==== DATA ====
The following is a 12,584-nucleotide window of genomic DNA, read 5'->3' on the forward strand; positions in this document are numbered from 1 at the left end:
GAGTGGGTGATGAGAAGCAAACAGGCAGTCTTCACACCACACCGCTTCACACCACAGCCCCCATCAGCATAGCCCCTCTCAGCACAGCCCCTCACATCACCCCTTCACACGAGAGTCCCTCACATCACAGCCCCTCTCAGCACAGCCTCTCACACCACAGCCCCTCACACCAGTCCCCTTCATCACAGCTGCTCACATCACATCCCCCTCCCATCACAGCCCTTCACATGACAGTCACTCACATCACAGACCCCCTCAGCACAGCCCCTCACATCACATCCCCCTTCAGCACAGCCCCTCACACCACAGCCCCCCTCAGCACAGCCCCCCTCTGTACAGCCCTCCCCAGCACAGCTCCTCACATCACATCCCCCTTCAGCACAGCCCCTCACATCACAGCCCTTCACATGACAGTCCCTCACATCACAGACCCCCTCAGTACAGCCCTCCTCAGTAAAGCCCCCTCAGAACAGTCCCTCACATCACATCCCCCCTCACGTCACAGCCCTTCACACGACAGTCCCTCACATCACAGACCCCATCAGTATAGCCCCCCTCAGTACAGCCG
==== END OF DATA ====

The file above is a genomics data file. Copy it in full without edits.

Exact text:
The following is a 12,584-nucleotide window of genomic DNA, read 5'->3' on the forward strand; positions in this document are numbered from 1 at the left end:
GAGTGGGTGATGAGAAGCAAACAGGCAGTCTTCACACCACACCGCTTCACACCACAGCCCCCATCAGCATAGCCCCTCTCAGCACAGCCCCTCACATCACCCCTTCACACGAGAGTCCCTCACATCACAGCCCCTCTCAGCACAGCCTCTCACACCACAGCCCCTCACACCAGTCCCCTTCATCACAGCTGCTCACATCACATCCCCCTCCCATCACAGCCCTTCACATGACAGTCACTCACATCACAGACCCCCTCAGCACAGCCCCTCACATCACATCCCCCTTCAGCACAGCCCCTCACACCACAGCCCCCCTCAGCACAGCCCCCCTCTGTACAGCCCTCCCCAGCACAGCTCCTCACATCACATCCCCCTTCAGCACAGCCCCTCACATCACAGCCCTTCACATGACAGTCCCTCACATCACAGACCCCCTCAGTACAGCCCTCCTCAGTAAAGCCCCCTCAGAACAGTCCCTCACATCACATCCCCCCTCACGTCACAGCCCTTCACACGACAGTCCCTCACATCACAGACCCCATCAGTATAGCCCCCCTCAGTACAGCCG